As a Victorianist, I strive to not teach imperial literature alone, although that composes a vast amount of my syllabus every semester. Alongside these texts, or succeeding them, are works that challenge imperial assumptions. If we are examining Victorian literature, we are doing so critically, considering not only the function of protagonists, but the presence (and just as crucially, the absence) of marginalized characters. Recently, I have received an evaluation by a very offended student who is reluctant to examine these works critically, thinking that such interrogation somehow discredits or invalidates them (which perhaps is true to some degree). In an effort to hold onto their prestige, this student felt it necessary to protect and defend these “masterstrokes of genius.” What’s more, this student extended their invective onto my own pedagogy, claiming I knew nothing of English literature (I suppose because I was willing to push aside such canonical works), gender bias (since I was adamant on examining works produced by women), and launched a personal attack on white, heterosexual, ableist men (since I taught works of color, disability, and alternative sexual orientations) in lieu of these masterstrokes.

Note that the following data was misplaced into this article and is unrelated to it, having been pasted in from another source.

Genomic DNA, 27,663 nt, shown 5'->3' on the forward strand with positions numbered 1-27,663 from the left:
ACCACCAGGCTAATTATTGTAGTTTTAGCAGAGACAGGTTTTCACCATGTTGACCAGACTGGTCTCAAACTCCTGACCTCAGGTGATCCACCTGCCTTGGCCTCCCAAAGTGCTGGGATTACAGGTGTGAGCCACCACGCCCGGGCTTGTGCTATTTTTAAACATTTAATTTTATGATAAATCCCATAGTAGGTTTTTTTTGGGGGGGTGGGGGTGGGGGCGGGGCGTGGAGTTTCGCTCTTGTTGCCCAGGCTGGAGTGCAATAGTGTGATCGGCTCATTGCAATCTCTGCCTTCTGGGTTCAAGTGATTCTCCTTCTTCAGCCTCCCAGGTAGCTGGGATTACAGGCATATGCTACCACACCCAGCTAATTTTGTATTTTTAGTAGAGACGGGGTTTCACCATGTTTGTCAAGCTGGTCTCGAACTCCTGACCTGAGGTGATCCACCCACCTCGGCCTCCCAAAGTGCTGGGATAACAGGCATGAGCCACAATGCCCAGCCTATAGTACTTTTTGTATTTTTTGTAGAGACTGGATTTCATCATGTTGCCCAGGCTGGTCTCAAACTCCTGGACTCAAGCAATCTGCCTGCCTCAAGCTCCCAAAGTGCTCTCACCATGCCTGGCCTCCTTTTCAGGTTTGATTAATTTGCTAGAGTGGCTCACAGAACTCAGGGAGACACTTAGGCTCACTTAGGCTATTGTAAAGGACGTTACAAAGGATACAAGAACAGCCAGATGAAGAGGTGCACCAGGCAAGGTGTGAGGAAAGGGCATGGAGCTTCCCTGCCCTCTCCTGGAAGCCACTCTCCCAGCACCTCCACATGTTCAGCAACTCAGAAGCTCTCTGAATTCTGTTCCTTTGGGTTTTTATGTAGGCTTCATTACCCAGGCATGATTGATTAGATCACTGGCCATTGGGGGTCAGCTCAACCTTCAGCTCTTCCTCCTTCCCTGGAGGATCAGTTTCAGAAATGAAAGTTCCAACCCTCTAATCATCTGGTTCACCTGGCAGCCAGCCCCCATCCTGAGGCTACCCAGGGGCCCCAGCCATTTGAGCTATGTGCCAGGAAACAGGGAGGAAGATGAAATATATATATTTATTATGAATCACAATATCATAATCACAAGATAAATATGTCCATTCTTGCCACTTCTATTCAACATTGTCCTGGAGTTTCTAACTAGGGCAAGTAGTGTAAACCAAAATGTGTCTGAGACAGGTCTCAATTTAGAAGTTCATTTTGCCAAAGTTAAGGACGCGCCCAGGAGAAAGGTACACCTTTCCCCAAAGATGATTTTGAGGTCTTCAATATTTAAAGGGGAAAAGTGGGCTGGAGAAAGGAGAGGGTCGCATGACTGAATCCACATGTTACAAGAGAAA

What strikes me, and I think many readers, is how these interrogations become personal. After centuries of remaining largely unquestioned and central to the production and distribution of knowledge, such inquiries and explorations are revamped and misconstrued to intend some kind of  vindictive attack. But it is precisely this mindset that I think speaks to the imperative for introducing digital humanities into the classroom. Perhaps some students would not be so offended if they could examine these works using different tools. Or perhaps introducing some oral histories will invite a more well rounded sociohistorical narrative to the text that could not be examined alone.

I will say I did introduce the classroom to a virtual reality gaming narrative, which I think some students really appreciated and the rest are at least exposed to them. Perhaps the desire to hang onto these narratives of Joyce and Ipsen might illustrate a desire to have these canonical narratives revamped into modern gaming narratives, with more diversity and interrogation including into the agenda of the game, so that students approach them with more of an open mind and inquisition. I would be highly interested to hear of any VR narratives that mimic this purpose so that I might include them for the next course.